Dr Lucy Series

Cardiff University

Empowering whom? The Mental Capacity Act 2005 and the problem of empowerment

The Mental Capacity Act 2005 (MCA) provides a legal framework for making 'best interests' decisions on behalf of adults who lack ‘mental capacity’ because of mental disabilities like dementia or learning disabilities. The Act is widely celebrated as ‘empowering’. However, its empowering credentials are increasingly contested. 

This project will enhance understanding of the nature of the problems with the MCA by tracing how the evolving concept of 'empowerment' has shaped both the Act and subsequent critiques. Drawing from academic literature, consultation materials and interviews with key figures, the project will explore the history of the MCA over three decades, from its inception and implementation to present day controversies. 

Dr Peter Singer

Birkbeck, University of London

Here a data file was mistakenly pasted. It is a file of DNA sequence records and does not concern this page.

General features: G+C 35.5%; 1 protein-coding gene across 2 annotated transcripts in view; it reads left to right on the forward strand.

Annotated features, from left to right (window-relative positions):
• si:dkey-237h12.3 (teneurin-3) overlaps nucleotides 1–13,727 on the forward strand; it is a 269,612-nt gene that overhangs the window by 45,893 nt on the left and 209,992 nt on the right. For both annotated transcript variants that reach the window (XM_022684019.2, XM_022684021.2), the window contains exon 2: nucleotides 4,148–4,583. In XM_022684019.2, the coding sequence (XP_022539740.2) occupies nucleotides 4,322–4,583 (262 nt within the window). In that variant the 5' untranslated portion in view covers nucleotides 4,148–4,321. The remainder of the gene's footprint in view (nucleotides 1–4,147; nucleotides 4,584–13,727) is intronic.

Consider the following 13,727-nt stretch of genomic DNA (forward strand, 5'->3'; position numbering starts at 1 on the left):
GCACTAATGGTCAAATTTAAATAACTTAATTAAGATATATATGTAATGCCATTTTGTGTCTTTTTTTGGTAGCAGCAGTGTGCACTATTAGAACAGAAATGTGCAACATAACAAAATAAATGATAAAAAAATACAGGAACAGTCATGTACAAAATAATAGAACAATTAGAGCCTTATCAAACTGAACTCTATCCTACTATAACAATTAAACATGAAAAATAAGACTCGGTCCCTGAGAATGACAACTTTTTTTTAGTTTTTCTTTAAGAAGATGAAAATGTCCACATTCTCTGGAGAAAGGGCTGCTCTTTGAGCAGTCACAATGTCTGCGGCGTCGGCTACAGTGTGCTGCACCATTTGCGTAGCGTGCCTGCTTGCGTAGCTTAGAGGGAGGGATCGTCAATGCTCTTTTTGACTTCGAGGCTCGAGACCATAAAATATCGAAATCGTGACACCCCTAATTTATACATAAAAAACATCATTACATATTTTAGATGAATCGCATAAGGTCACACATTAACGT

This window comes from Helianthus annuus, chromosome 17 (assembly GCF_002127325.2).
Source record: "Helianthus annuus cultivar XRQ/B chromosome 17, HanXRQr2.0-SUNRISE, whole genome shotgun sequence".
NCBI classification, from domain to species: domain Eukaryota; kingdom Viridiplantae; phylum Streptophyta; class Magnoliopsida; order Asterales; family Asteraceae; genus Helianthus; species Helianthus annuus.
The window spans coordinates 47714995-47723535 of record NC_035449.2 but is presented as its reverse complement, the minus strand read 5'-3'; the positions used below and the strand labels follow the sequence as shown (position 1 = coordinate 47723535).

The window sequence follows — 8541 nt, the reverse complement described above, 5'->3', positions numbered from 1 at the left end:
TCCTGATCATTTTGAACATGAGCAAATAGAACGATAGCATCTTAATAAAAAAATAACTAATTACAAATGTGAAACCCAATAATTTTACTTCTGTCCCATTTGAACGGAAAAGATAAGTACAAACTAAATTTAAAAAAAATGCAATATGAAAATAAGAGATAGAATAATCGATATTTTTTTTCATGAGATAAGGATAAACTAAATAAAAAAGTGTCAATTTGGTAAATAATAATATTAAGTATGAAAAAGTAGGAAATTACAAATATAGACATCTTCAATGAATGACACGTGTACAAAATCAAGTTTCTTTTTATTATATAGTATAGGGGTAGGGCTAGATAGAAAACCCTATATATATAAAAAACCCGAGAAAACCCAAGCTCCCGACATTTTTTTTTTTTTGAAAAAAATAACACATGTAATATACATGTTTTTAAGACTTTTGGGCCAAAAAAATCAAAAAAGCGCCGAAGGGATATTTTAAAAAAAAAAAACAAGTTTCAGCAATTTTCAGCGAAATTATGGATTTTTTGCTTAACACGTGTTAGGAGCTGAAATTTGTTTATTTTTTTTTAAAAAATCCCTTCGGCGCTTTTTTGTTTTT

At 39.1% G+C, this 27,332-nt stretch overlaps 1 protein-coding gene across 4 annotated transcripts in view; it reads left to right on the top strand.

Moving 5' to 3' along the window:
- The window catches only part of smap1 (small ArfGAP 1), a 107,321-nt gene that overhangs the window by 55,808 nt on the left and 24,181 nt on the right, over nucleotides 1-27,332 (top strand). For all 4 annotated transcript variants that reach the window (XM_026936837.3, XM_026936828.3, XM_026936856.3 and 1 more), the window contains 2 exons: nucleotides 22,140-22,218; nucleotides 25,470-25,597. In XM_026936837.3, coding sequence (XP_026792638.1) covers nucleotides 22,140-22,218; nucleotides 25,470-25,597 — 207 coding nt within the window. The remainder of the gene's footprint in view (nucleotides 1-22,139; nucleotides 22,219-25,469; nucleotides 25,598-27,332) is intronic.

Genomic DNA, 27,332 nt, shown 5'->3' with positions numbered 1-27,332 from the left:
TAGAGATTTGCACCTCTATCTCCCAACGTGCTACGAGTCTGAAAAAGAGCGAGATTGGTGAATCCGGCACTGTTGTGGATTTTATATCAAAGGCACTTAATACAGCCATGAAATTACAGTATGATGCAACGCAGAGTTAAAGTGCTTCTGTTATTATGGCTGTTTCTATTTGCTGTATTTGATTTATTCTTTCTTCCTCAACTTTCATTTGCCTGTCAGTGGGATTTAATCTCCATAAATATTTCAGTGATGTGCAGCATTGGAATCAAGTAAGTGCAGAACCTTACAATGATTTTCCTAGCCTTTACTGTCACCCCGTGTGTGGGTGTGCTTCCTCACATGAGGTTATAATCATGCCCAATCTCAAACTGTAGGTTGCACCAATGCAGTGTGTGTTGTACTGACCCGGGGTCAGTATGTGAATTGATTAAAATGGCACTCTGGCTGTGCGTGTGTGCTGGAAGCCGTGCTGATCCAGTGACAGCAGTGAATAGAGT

The Pulse in Galen

The aims of this project are an analysis of Galen's conception of the pulse, and the first English translation of two of Galen’s key texts. 

Dr Singer's research will be based on four major treatises – The Different Types of Pulse, Causes of Pulses, Distinction between Pulses and Prognosis by the Pulse. The latter two, diagnosis and prognosis, have the greatest relevance to clinical practice and the major outcome will be a translation of these two texts, with substantial introduction and explanatory commentary. 

This translation and analysis will contribute to our understanding of Galen's medical system and clinical practice. It will also shed further light on ancient conceptions of the interaction of mental and physical health, as well as on ancient medical textbooks and paedagogics.  

Dr Douglas Small

University of Glasgow

Cocaine and cultural mythology, 1860–1919

Dr Small will produce the first significant study of cocaine in the cultural imagination of the late nineteenth and early twentieth centuries. When, in 1884, it was discovered that cocaine could be used as an effective local anaesthetic, the drug captured both medical and popular imagination. Medical writers, authors and journalists alike celebrated cocaine as the culmination of nineteenth-century therapeutic technology. The drug therefore represents a point of contact between medical and non-medical spheres, at a time when the two were becoming increasingly delineated.